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### Relativity and the electromagnetic field

Let us consider, in a given system of reference, a flat capacitor, moving with speed v. Let l0 and w0 be its dimensions, measured by an observer at rest from the capacitor point of view. We shall put, for a reason of simplicity, u=v/c (this means that the speed is measured in "c units"); so we have v=uc. The dimensions, measured by an observer that is at rest with respect to the frame of reference, are and w=w0. Let us suppose the two plates charged, as in the picture above. Between the plates there is an electric field; it is uniform and points towards the positive y axis. Its value is given by the following formulas: . The two moving plates can be considered as electric currents and therefore they produce a magnetic field. If we suppose to divide each plate in many tight strips parallel to the direction of the movement, as shown in the picture here on the right, where the capacitor  is viewed from above, we can imagine both the plates as a set of wires carrying rectilinear currents.

If the subdivisions, that is the number of wires,  are in number of N, the negative plate will be filled by currents towards the negative direction of the x-axis, while the positive one will be filled by currents in the positive direction of the same axis. The capacitor can be considered as a solenoid if we assume that every wire on the negative plate joins the correspondent on the positive plate, in order to lead to a closed circuit.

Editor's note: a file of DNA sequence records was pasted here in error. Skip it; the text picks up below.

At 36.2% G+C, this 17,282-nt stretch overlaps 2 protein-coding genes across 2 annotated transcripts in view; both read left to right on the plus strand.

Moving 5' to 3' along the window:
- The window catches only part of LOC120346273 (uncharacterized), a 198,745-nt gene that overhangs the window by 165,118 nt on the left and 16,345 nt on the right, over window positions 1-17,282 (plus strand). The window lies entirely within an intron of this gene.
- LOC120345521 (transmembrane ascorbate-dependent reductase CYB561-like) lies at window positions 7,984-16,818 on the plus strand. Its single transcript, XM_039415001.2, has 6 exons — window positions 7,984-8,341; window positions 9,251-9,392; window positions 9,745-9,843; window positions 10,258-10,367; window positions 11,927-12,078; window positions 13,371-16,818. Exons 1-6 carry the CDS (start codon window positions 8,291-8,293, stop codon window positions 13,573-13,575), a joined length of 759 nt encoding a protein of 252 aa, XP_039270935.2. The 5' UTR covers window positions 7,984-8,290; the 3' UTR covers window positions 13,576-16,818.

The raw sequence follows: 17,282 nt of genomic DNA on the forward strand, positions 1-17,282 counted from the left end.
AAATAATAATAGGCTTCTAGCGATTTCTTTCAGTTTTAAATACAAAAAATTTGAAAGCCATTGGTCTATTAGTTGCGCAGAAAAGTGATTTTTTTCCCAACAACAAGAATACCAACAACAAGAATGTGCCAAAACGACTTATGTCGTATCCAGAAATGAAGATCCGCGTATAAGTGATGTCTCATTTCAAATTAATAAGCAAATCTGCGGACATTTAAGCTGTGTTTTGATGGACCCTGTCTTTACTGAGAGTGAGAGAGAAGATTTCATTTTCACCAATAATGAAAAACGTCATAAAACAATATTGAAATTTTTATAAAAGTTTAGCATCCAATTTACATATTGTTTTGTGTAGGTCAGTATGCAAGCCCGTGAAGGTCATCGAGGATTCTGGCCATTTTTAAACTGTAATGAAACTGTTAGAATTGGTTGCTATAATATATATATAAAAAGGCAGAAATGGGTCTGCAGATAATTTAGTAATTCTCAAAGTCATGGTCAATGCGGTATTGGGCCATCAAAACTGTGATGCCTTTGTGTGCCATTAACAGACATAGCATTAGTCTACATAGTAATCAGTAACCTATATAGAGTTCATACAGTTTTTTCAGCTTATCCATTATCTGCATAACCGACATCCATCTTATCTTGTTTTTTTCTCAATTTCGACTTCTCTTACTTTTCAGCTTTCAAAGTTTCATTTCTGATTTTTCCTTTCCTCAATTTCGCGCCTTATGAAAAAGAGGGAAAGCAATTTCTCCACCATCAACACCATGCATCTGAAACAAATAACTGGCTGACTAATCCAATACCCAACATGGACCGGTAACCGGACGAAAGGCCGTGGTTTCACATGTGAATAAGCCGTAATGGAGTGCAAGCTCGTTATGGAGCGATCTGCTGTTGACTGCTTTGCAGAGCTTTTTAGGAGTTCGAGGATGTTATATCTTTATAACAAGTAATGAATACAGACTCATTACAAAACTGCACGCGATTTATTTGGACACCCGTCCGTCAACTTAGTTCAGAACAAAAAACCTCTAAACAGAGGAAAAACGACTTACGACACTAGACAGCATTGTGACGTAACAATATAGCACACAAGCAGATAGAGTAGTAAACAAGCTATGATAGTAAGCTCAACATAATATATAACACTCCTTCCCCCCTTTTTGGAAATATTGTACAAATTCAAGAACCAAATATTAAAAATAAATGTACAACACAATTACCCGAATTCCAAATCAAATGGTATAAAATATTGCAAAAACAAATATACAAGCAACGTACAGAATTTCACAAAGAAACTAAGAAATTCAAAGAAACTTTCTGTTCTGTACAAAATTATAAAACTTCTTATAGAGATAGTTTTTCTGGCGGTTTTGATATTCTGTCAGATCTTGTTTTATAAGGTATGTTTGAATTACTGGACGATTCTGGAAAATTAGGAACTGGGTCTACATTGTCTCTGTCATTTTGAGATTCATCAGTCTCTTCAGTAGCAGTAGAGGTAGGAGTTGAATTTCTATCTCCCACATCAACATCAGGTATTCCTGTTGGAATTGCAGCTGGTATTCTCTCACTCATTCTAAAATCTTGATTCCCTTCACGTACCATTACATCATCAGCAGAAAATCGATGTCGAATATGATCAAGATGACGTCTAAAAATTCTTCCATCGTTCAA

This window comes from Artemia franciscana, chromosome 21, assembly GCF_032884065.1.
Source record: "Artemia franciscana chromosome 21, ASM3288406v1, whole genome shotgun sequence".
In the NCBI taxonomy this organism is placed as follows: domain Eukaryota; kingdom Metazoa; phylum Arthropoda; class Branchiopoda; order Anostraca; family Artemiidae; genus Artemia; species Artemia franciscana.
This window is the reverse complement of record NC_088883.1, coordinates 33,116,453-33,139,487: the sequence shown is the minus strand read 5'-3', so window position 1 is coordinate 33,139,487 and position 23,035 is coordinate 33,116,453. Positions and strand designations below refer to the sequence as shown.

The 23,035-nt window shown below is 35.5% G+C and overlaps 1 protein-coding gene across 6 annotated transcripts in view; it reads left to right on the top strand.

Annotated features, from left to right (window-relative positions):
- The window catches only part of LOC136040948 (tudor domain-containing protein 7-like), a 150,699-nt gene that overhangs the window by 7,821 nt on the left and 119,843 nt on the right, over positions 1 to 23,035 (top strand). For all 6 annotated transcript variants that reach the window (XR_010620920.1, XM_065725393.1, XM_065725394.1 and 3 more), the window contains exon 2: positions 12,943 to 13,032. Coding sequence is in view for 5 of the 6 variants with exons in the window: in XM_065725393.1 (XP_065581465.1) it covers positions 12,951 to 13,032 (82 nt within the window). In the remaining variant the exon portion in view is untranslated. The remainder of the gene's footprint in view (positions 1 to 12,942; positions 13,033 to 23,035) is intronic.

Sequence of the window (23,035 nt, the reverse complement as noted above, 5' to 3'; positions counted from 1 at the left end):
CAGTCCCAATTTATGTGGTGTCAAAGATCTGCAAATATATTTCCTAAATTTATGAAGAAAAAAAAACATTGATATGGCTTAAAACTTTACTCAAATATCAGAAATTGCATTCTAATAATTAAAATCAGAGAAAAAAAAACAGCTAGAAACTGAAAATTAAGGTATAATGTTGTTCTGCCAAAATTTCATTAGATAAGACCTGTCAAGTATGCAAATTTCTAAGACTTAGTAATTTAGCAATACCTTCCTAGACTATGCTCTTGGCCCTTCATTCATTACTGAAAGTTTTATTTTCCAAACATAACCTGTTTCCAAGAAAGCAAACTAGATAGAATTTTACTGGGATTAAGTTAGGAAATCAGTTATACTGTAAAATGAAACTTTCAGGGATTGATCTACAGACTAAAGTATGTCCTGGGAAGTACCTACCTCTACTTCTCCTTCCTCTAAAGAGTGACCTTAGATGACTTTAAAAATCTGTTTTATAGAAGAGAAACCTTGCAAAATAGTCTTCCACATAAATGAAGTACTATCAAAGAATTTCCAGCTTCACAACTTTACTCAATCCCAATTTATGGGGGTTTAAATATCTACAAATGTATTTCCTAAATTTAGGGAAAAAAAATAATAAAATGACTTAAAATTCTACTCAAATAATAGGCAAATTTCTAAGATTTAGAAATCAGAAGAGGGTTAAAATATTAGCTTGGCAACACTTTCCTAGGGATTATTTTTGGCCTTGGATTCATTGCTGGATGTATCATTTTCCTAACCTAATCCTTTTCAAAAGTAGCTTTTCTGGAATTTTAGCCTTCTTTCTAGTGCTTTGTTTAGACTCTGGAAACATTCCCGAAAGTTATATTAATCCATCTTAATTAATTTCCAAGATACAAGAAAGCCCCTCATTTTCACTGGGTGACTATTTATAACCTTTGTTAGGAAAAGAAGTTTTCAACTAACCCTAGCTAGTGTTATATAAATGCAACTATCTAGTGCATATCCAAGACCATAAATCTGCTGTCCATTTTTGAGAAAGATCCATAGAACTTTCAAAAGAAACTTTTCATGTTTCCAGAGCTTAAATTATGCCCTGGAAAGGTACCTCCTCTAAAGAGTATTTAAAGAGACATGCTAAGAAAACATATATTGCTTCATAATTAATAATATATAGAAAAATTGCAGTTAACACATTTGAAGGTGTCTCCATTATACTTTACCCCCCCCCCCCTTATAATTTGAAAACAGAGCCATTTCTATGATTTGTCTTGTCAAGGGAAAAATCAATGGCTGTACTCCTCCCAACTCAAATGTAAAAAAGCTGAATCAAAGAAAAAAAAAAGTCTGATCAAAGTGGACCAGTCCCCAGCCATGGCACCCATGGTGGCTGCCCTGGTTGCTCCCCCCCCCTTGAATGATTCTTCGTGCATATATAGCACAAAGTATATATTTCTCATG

As in a normal solenoid, there will be a uniform magnetic field inside, directed towards the positive z-axis, and given by the following formulas (n is, as usual, the number of coils per unit length): .

To find the current i we can use the following argument: the charge Q, on each plate, moves the length l towards the positive direction of the x-axis, in a time . The charge, q, on each subdivision is , so the current i is given by . For the field B we have, considering also that  w=w0 . Now let us suppose we have a second frame of reference moving towards the positive direction of the x-axis, with speed V. Then, in  this frame of reference, the capacitor will have a different speed, v', and, if we put and , for the electric and magnetic field measured by the new observer, the same formulas we have obtained before will still be valid, with the simple replacement of u' for u: .

Now we can use the formula for the addition of speed; if we divide both members by c, we obtain . Replacing this formula in the one that gives  E' and B', remembering that , we obtain: . In the same way, considering B'z, we obtain .

If we consider again the capacitor, but now moving as in the following picture , we will find the same results as before, but now concerning the field's components Ez and By. We find, in a similar way: . If the capacitor is placed as in the following figure, we find that  Ex=E'x. We can easily understand that the electric field is the same for the two observers because the only thing that changes if viewed by the new observer is the distance between the plates, but the electric field of a capacitor doesn't depend on the distance between the plates. It is not easy to prove that, for the magnetic field, the link Bx=B'x is true when we change the frame of reference, in spite of the apparent simplicity of the formula, and we give up the calculations. Summarizing the formulas we have found we can write: .